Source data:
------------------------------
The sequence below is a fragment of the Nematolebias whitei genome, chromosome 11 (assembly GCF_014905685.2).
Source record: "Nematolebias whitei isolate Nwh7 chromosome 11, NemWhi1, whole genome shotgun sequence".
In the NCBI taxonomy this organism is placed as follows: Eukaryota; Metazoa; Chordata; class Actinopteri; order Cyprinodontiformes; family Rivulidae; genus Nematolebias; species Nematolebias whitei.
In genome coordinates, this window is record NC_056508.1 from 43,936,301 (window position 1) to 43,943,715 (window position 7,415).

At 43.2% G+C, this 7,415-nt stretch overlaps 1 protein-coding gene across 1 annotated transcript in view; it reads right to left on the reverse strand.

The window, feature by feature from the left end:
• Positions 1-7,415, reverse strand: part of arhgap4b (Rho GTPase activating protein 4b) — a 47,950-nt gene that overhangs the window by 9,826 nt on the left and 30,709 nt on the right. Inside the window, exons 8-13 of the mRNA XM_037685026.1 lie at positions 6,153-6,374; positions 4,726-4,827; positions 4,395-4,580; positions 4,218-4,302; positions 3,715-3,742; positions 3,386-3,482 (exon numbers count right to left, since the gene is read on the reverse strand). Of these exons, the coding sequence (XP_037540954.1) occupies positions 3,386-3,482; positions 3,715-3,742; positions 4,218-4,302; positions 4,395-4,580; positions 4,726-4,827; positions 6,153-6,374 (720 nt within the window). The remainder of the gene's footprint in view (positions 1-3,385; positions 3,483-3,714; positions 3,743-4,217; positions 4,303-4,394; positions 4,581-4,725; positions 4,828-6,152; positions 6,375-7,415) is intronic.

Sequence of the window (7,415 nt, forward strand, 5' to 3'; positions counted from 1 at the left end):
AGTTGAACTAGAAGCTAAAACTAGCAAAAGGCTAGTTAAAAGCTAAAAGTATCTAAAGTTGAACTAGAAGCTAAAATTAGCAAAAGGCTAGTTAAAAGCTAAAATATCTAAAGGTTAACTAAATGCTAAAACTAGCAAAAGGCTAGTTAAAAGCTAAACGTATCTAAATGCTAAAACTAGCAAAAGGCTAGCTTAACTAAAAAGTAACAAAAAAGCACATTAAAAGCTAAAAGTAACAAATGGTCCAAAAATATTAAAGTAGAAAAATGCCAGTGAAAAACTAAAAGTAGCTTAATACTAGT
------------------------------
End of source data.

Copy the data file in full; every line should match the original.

The sequence below is a fragment of the Nematolebias whitei genome, chromosome 11 (assembly GCF_014905685.2).
Source record: "Nematolebias whitei isolate Nwh7 chromosome 11, NemWhi1, whole genome shotgun sequence".
In the NCBI taxonomy this organism is placed as follows: Eukaryota; Metazoa; Chordata; class Actinopteri; order Cyprinodontiformes; family Rivulidae; genus Nematolebias; species Nematolebias whitei.
In genome coordinates, this window is record NC_056508.1 from 43,936,301 (window position 1) to 43,943,715 (window position 7,415).

At 43.2% G+C, this 7,415-nt stretch overlaps 1 protein-coding gene across 1 annotated transcript in view; it reads right to left on the reverse strand.

The window, feature by feature from the left end:
• Positions 1-7,415, reverse strand: part of arhgap4b (Rho GTPase activating protein 4b) — a 47,950-nt gene that overhangs the window by 9,826 nt on the left and 30,709 nt on the right. Inside the window, exons 8-13 of the mRNA XM_037685026.1 lie at positions 6,153-6,374; positions 4,726-4,827; positions 4,395-4,580; positions 4,218-4,302; positions 3,715-3,742; positions 3,386-3,482 (exon numbers count right to left, since the gene is read on the reverse strand). Of these exons, the coding sequence (XP_037540954.1) occupies positions 3,386-3,482; positions 3,715-3,742; positions 4,218-4,302; positions 4,395-4,580; positions 4,726-4,827; positions 6,153-6,374 (720 nt within the window). The remainder of the gene's footprint in view (positions 1-3,385; positions 3,483-3,714; positions 3,743-4,217; positions 4,303-4,394; positions 4,581-4,725; positions 4,828-6,152; positions 6,375-7,415) is intronic.

Sequence of the window (7,415 nt, forward strand, 5' to 3'; positions counted from 1 at the left end):
AGTTGAACTAGAAGCTAAAACTAGCAAAAGGCTAGTTAAAAGCTAAAAGTATCTAAAGTTGAACTAGAAGCTAAAATTAGCAAAAGGCTAGTTAAAAGCTAAAATATCTAAAGGTTAACTAAATGCTAAAACTAGCAAAAGGCTAGTTAAAAGCTAAACGTATCTAAATGCTAAAACTAGCAAAAGGCTAGCTTAACTAAAAAGTAACAAAAAAGCACATTAAAAGCTAAAAGTAACAAATGGTCCAAAAATATTAAAGTAGAAAAATGCCAGTGAAAAACTAAAAGTAGCTTAATACTAGT